Cammalleri and Jokinen were both deployed in manners that didn’t maximize their strengths. On their new teams, they should be better fits.
Well, would you look at that. A real, old-school hockey trade, player for player, change of scenery for change of scenery, selling low for selling lower. It’s the kind of trade we used to see in, say, 1989, but it’s pretty rare in today’s NHL. So it was fun when the news dropped Tuesday night that the Pacific Division rival Los Angeles Kings and Edmonton Oilers swapped forwards. To Edmonton: Mike Cammalleri, 35, who can play right or left wing. To Los Angeles: Jussi Jokinen, 34, who can play all three forward positions. Cammalleri carries a $1-million cap hit on a one-year deal and Jokinen a $1.1-million cap hit on a one-year pact of his own, so the money transfer was negligible.
Something about a 1-for-1 trade always arouses suspicion, doesn’t it? It implies both sides see more value in the piece they’re getting than the piece they’re shipping out, since there are no other pieces included to balance out the transaction. That means most 1-for-1s end up with a clear winner and a clear loser – unless each player involved brings something very different to his new team than the other player did.
So why did this trade happen? And what will each player bring to his new team?
In Cammalleri, the Oilers get a guy who probably has more goals left in his stick than Jokinen did. It’s a virtual certainty Cammalleri misses time with an injury at some point this season, as he hasn’t topped 67 games since 2008-09, but he’s still a decent goal scorer when he’s in the lineup, a consistently high-percentage shooter with a nice release. Per corsica.hockey, if we take a sample of every player with at least 1,000 even-strength minutes played over the past three seasons combined, we get 560 players, and Cammalleri ranks 124th among that group in goals per 60 minutes. He still has adequate offensive ability.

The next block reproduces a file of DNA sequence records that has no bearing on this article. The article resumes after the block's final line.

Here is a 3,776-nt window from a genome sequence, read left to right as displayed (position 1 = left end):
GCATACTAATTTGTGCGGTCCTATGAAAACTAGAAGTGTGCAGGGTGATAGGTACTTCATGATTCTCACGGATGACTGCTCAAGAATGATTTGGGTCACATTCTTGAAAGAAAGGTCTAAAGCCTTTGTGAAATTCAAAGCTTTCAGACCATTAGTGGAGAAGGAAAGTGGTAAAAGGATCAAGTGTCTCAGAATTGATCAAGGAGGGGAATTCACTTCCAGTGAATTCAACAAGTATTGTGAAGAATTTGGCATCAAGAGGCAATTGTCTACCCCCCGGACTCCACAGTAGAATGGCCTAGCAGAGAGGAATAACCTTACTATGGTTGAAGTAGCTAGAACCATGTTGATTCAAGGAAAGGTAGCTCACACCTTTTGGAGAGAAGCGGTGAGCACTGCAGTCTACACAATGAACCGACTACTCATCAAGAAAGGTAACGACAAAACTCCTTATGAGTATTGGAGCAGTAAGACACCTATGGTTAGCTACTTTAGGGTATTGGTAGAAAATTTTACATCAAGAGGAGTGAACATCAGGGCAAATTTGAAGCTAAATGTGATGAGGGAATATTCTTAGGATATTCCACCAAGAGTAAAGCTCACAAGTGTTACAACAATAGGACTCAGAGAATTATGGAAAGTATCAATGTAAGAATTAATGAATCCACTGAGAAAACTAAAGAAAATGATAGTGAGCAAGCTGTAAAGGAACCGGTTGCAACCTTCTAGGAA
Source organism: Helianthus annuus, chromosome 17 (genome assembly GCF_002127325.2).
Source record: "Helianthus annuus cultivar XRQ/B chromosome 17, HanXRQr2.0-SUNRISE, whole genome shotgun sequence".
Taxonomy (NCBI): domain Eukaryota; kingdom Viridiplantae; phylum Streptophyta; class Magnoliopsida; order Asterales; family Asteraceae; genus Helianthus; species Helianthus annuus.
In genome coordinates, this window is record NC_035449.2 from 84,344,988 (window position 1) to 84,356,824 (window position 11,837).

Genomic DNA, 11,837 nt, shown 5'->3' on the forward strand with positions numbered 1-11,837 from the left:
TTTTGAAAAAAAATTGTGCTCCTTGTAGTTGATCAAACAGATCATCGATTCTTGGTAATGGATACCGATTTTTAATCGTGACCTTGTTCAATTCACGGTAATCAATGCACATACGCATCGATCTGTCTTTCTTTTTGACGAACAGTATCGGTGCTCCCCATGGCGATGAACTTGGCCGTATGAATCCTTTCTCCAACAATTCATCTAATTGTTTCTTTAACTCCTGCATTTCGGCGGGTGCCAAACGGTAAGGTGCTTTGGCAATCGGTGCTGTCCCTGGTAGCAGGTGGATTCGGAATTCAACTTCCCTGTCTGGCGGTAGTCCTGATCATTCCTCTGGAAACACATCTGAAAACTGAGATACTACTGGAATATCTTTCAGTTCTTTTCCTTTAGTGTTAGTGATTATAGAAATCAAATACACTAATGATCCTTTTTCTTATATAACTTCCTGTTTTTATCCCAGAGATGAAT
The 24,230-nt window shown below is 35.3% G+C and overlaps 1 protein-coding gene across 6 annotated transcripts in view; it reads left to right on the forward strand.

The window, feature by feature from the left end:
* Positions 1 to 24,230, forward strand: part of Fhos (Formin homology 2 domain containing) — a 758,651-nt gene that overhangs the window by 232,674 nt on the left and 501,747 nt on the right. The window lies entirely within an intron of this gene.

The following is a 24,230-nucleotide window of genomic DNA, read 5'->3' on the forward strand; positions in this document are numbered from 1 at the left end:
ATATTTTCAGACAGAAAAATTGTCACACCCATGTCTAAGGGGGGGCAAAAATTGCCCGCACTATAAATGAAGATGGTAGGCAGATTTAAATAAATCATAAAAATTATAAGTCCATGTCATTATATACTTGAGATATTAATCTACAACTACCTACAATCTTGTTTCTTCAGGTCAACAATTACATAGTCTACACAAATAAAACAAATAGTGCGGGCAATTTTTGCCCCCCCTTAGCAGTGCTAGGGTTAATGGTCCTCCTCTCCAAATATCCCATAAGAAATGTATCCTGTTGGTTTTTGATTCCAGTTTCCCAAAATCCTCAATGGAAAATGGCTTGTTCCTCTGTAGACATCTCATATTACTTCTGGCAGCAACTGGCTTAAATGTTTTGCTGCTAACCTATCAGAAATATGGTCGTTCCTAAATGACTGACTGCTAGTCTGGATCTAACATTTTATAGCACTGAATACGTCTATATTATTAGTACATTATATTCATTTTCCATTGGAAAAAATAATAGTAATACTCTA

His most common centers over the past three seasons: Trevor Lewis and Travis Zajac. Not exactly Sidney Crosby and Evgeni Malkin. So there’s at least a possibility Cammalleri experiences a spike in productivity in Edmonton depending on where he’s deployed. His ability to play either wing makes him an intriguing piece for coach Todd McLellan to move around the lineup. Odds are, Cammalleri will start on the third line with center Ryan Strome, and that already puts Cammalleri in a higher-upside offensive situation than Los Angeles offered. If the Oilers continue struggling to score goals – last night’s eight-goal outbreak aside – Cammalleri could get a try with Ryan Nugent-Hopkins on the second line or even, gulp, Connor McDavid on the first. Cammalleri isn’t the game breaker he once was, but he’s a proven finisher. He could get a taste of power play work, too. He’s a not an all-around upgrade over Jussi Jokinen, but Cammalleri is a better offensive player right now, so the deal makes sense for Edmonton.
What about the Kings’ acquisition of Jokinen? Well, he’s a better defensive forward than Cammalleri, who was somewhat of a square peg in a round hole playing on a checking line in L.A. Among the 356 forwards who have logged at least 1,000 minutes at even strength over the past three seasons, Jokinen ranks an impressive 23rd. He’s also 23rd in that same group in Corsi For percentage relative to his teammates. Jokinen has graded out as an excellent two-way forward and possession player in the veteran stage of his career. He’s also utterly snake bitten this season, with zero goals on 22 shots. His puck luck will regress to the mean soon. Coach John Stevens has also opened up the Kings’ offense this year, leading to fascinating scoresheet resurgences for veterans Dustin Brown and Anze Kopitar. So maybe the Kings’ new bench boss works similar magic with Jokinen.
Not that the Kings really need Jokinen to fill the net. That’s not what they got him for. He’s simply a better fit for their third line. At a distance, Jokinen and Cammalleri may seem like similar players, but they really aren’t. That’s why this 1-for-1 makes plenty of sense. Each team punts on a failed experiment and, in return, receives a player better suited to team needs. Good on GMs Peter Chiarelli and Rob Blake.